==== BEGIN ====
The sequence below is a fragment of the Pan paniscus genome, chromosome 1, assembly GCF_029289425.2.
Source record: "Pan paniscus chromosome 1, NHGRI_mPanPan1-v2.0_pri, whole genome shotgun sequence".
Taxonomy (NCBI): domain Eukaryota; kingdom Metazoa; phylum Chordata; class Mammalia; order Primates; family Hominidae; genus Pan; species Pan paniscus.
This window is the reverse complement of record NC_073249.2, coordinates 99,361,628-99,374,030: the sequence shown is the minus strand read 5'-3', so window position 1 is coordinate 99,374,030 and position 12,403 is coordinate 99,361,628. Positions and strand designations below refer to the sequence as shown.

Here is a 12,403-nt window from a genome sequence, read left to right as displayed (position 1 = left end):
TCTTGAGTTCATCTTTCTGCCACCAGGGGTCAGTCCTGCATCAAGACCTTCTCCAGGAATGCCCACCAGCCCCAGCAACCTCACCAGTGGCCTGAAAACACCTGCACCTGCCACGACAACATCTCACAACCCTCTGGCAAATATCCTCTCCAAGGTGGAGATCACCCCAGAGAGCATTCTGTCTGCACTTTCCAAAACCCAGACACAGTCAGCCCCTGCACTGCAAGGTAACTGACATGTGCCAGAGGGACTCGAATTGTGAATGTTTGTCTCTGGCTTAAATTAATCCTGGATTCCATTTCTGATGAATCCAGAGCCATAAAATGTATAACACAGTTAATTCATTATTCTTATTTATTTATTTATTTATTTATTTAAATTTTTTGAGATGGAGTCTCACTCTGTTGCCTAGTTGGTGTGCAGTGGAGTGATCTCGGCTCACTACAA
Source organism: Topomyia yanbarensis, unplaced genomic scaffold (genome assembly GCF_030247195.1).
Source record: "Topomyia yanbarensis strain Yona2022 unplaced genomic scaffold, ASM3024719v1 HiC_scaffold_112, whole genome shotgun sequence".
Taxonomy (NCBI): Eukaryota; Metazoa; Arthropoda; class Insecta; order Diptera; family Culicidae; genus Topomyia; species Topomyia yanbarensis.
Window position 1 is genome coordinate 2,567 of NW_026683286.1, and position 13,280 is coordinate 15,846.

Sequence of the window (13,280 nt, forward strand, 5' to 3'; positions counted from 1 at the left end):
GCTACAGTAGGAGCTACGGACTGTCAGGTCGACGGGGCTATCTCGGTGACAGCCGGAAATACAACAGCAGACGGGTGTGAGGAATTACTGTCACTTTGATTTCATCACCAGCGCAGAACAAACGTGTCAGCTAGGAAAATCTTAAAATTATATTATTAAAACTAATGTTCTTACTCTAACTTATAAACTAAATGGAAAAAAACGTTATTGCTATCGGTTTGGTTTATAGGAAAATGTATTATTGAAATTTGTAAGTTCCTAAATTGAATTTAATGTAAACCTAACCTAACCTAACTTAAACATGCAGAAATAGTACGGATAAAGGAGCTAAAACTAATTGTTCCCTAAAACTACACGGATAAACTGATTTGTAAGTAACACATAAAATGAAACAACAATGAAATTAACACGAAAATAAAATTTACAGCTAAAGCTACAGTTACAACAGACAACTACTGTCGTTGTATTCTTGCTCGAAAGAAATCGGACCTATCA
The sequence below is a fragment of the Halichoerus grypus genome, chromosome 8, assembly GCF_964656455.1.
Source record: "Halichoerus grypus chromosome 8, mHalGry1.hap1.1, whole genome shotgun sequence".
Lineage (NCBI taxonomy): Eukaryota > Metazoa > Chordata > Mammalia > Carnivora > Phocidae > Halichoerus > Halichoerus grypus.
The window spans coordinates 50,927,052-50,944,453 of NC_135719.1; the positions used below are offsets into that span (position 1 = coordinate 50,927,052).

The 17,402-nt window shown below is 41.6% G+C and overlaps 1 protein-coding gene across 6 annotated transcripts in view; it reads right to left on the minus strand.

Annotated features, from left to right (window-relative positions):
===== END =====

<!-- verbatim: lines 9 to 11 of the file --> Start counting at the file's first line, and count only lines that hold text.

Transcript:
Taxonomy (NCBI): Eukaryota; Metazoa; Arthropoda; class Insecta; order Diptera; family Culicidae; genus Topomyia; species Topomyia yanbarensis.
Window position 1 is genome coordinate 2,567 of NW_026683286.1, and position 13,280 is coordinate 15,846.

Sequence of the window (13,280 nt, forward strand, 5' to 3'; positions counted from 1 at the left end):